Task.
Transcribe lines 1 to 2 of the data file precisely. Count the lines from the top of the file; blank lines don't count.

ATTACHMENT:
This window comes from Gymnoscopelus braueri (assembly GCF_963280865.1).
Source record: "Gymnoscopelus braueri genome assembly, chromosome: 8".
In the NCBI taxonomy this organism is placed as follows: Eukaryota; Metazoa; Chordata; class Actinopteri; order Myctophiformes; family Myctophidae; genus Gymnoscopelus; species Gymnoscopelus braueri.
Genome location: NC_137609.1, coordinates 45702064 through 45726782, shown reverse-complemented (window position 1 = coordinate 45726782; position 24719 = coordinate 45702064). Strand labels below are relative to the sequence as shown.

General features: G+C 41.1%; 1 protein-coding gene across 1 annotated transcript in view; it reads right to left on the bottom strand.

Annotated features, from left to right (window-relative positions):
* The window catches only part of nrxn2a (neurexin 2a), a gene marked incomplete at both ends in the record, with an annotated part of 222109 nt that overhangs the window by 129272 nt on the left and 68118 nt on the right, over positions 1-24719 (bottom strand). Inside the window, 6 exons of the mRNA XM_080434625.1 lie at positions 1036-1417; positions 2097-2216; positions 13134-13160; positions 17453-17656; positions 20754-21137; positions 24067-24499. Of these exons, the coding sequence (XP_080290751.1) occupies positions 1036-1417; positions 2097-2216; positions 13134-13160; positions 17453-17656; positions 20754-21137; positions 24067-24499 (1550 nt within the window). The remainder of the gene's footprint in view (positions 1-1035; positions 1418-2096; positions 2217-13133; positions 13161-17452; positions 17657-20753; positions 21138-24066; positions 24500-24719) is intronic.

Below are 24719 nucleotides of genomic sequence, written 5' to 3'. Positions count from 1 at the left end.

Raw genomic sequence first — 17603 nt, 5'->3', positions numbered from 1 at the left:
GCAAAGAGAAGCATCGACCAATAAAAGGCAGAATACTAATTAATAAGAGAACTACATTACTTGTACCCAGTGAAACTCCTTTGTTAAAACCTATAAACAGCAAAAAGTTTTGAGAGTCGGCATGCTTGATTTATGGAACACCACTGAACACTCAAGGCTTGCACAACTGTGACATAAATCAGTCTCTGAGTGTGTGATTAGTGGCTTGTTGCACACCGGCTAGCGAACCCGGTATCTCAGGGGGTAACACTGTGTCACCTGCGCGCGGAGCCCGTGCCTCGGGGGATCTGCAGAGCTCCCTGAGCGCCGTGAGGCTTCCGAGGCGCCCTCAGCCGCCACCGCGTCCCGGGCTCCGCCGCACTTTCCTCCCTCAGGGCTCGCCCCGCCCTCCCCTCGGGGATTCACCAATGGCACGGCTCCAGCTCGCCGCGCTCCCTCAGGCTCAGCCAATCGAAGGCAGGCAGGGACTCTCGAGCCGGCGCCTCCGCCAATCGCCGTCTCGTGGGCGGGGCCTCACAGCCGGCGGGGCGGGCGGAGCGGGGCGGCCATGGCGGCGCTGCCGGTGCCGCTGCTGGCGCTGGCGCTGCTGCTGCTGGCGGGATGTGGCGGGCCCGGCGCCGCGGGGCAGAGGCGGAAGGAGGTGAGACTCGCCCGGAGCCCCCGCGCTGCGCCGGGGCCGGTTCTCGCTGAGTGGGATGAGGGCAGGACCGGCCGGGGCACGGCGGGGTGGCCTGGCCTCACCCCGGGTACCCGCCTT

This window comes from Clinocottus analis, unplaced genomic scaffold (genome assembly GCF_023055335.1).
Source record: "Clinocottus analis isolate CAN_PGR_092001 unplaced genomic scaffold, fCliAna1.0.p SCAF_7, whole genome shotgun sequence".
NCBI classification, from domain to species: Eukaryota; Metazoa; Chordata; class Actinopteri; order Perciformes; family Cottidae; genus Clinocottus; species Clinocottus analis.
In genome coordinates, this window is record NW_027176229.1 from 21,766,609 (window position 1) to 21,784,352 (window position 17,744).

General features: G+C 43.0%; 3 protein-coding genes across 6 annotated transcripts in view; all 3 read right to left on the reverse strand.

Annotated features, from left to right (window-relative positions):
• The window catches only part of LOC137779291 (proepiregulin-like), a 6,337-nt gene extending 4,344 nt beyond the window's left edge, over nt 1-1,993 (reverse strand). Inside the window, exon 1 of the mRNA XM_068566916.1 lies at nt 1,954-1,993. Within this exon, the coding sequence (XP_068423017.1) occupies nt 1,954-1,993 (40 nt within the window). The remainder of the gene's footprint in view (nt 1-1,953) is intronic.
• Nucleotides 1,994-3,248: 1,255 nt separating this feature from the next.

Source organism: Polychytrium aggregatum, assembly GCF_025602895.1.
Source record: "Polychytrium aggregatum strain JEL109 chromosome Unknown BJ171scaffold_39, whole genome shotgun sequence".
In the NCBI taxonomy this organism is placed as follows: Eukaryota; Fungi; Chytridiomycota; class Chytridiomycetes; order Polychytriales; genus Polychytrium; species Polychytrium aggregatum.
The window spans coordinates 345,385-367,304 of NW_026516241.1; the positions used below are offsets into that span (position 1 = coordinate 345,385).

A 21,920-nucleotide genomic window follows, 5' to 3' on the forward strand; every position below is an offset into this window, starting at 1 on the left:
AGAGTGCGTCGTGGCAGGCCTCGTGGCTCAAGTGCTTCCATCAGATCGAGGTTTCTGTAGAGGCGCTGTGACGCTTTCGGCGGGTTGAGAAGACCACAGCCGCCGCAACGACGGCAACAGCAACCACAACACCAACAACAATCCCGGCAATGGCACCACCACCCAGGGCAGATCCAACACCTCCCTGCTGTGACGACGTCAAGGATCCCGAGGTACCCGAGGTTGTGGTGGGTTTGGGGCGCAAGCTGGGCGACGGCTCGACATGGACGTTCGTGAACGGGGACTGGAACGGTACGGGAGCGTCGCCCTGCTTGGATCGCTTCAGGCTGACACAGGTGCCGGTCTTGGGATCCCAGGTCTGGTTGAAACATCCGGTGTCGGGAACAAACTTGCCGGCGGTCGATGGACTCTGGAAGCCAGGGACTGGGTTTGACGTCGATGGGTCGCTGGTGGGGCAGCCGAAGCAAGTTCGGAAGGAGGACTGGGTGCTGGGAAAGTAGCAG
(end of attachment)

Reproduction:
This window comes from Gymnoscopelus braueri (assembly GCF_963280865.1).
Source record: "Gymnoscopelus braueri genome assembly, chromosome: 8".